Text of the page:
Peer-run group offers hope, healing for those with suicidal thoughts

WESTFIELD-For co-facilitators Michael Mansur and Cindy Marty Hadge, a new group in the city offers “meaning, purpose and connection” for those who have struggled with suicidal thoughts or attempts.

The peer-run gathering meets Wednesdays from 6:30 – 8 p.m. on the third floor of the Episcopal Church of the Atonement on Court Street. Individuals ages 18 and older attending the group are asked to use the Hub entrance on the side of the building.

Cindy Marty Hadge and Michael Mansur are co-facilitators of a new Alternatives to Suicide group that meets Wednesdays at the Episcopal Church of the Atonement in Westfield.

The Western Mass Recovery Learning Community (RLC) developed the Alternatives to Suicide groups in 2008, according to Sera Davidow, who serves as the organization’s director.

“The RLC sponsors Alternatives to Suicide groups in Northampton, Springfield, Amherst, Greenfield, Pittsfield, Sommerville and Turners Falls,” said Davidow, noting the Westfield group is the newest addition which started meetings in February.

The RLC creates conditions that support healing and growth for individuals, and the community as a whole, through learning opportunities, advocacy, peer-to-peer support and the development of regional and national networks, according to Davidow.

“The Westfield group was added to our group line-up because we’ve been wanting to offer more in the Westfield area for some time, and that happened to coincide with the Massachusetts Department of Mental Health’s (DMH) recognition that more support for people struggling with suicidal thoughts was particularly needed in Westfield,” said Davidow, adding, “that meant that DMH was able to assist us with some additional funds to make the group happen.”

Davidow noted that Alternatives to Suicide groups don’t assume illness.

“We believe that many people contemplate suicide based on what’s happened to and around them,” said Davidow. “We also believe that people who are able to talk openly without fear of penalty are typically not the ones killing themselves.”

Davidow added that for individuals who verbalize their deep despair and other challenges, the threat of hospitalization can still be a barrier to strategizing alternatives.

“Ultimately, we believe it’s important that people have access to this group because being supported to talk about and be together with others in the darkness is often what supports people to find their way through,” said Davidow. 

For Mansur, he knows there is a light for anyone who is in search of one. Mansur said he has experienced six suicide attempts over the past three decades as he wrestled with his sexuality. 

“I still get suicidal thoughts but have the means to get through it,” said Mansur, who has served as a group facilitator for several years. “I’ve made genuine connections through the Alternatives to Suicide groups and the RLC so I know I can call and talk to someone to get through a particular moment in time.”

For Mansur, he too is that person who can be contacted if someone needs to reach out and just talk and make a genuine connection.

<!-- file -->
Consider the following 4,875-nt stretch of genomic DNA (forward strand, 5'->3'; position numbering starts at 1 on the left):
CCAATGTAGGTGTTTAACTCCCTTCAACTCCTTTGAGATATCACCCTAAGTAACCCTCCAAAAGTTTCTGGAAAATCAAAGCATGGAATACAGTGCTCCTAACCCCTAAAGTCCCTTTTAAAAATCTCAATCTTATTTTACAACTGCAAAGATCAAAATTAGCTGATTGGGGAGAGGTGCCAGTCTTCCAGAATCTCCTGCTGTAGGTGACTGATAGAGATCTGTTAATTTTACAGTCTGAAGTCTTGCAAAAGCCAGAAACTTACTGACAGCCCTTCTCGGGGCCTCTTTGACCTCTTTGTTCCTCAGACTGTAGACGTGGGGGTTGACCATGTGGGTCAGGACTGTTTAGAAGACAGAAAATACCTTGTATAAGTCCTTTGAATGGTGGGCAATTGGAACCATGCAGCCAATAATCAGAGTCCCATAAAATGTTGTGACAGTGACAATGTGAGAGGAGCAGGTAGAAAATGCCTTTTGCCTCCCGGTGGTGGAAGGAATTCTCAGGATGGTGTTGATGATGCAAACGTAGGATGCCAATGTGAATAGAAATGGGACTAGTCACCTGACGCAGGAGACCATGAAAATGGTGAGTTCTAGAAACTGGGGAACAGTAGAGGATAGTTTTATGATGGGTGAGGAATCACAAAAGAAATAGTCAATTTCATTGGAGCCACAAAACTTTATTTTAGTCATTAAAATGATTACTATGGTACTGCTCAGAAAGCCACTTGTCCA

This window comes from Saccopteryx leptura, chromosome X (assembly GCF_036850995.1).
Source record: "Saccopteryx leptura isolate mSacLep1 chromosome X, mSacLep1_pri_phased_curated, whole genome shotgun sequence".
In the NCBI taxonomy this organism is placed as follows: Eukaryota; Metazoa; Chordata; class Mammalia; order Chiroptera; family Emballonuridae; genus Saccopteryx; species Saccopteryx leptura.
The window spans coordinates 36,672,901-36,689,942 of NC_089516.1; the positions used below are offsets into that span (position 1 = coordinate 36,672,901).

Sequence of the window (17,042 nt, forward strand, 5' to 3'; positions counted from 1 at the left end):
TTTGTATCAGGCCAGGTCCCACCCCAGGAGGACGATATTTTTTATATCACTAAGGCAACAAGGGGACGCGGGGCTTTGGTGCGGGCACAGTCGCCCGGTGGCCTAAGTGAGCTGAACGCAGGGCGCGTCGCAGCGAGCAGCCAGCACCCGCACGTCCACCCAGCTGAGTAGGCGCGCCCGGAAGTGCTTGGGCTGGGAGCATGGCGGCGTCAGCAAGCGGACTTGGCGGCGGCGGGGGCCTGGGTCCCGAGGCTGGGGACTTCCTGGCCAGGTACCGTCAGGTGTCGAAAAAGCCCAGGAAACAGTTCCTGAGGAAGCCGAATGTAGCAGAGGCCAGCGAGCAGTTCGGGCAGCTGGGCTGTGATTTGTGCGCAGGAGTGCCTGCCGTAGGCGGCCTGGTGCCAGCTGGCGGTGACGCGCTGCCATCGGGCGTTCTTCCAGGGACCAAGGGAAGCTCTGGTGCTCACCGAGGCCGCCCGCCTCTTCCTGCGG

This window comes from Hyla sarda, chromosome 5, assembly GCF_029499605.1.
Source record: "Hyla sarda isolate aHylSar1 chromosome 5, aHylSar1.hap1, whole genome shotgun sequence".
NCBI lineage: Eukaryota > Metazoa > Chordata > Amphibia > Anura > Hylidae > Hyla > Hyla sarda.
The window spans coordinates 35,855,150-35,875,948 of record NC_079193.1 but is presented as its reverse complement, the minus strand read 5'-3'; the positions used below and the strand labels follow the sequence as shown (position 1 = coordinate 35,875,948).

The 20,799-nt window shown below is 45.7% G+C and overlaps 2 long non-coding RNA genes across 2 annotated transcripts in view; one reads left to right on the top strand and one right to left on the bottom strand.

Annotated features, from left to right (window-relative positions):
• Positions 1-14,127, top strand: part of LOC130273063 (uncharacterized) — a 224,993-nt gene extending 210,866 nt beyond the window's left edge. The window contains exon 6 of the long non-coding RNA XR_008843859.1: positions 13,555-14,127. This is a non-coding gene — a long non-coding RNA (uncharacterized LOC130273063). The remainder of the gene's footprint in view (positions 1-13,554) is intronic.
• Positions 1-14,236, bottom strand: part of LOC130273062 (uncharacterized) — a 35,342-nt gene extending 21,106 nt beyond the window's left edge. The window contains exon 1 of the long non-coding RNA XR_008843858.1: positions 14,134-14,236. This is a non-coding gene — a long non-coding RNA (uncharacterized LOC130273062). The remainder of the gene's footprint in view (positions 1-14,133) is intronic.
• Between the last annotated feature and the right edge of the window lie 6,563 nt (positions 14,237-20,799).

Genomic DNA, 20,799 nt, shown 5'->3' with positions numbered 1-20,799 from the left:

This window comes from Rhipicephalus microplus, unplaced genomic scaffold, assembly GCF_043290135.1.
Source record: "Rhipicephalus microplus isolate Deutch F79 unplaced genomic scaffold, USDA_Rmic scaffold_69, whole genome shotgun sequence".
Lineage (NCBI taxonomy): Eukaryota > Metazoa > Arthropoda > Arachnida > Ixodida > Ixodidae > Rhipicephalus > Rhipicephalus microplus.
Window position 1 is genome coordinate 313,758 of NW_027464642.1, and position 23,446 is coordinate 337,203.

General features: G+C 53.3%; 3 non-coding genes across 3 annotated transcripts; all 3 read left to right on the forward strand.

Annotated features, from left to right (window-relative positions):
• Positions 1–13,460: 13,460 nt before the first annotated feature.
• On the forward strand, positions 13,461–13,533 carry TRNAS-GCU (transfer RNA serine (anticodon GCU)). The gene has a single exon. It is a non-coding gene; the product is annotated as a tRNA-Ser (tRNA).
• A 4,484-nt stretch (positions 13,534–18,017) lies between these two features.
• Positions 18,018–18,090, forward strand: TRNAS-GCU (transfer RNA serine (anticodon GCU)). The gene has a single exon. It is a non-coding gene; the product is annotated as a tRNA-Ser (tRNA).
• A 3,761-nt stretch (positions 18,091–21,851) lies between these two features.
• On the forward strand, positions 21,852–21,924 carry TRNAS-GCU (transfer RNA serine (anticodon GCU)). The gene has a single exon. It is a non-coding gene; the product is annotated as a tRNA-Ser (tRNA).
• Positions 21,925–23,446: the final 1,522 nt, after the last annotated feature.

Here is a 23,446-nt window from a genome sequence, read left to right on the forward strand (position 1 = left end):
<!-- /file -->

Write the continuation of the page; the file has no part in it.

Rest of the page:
“Through the Westfield group we are building informal supports for others with no judgment or penalties,” said Mansur, noting the Westfield group has seen persons walk in from their early 20’s to mid 60’s since the first meeting on Feb. 6.

Hadge, who also serves as a lead trainer for RLC, echoed those sentiments.

“Our group is confidential and nonjudgmental,” she said. “There are no lost causes. We believe everyone can recover.”

Hadge said her own experiences over the years with drugs and alcohol led to several bouts of suicidal thoughts. 

“There were periods of time when my life seemed hopeless,” she said. “People who held hope for me was really important to my healing.”

Attending a typical meeting includes a brief introduction of the RLC organization and then anyone can talk about “their story” if they wish.

“Some people may come in and just take a seat to listen or to ask for feedback,” said Hadge. “We offer a space for anyone to be still or to cry if they wish. Crying can be healing.”

Mansur added that what is said in the group “stays within the group.”

“People may come and go as they choose,” said Mansur, noting that for men in particular, having a safe space to share their own experience and tell their story is important for their recovery.

“Sometimes it is easier to talk with someone who isn’t a friend or family member,” said Mansur. “Typically in a group there are people who experience great relief sharing their story and making a connection with others who are going through similar instances.”

Hadge added that in a typical group those gathered realize they are not alone.

“We learn a lot from each other because of the trust level that is provided,” she said. 

For more information about the group or any of the Western Mass Recovery Learning Community services, send an email to [email protected] or call the Holyoke office at (413) 539-5941. A Springfield office is also available to answer questions by calling (413) 372-5652. A Peer Support Line is also available by calling (888) 407-4515 Monday through Thursday from 7 – 9 p.m. and Friday through Sunday from 7 – 10 p.m. 

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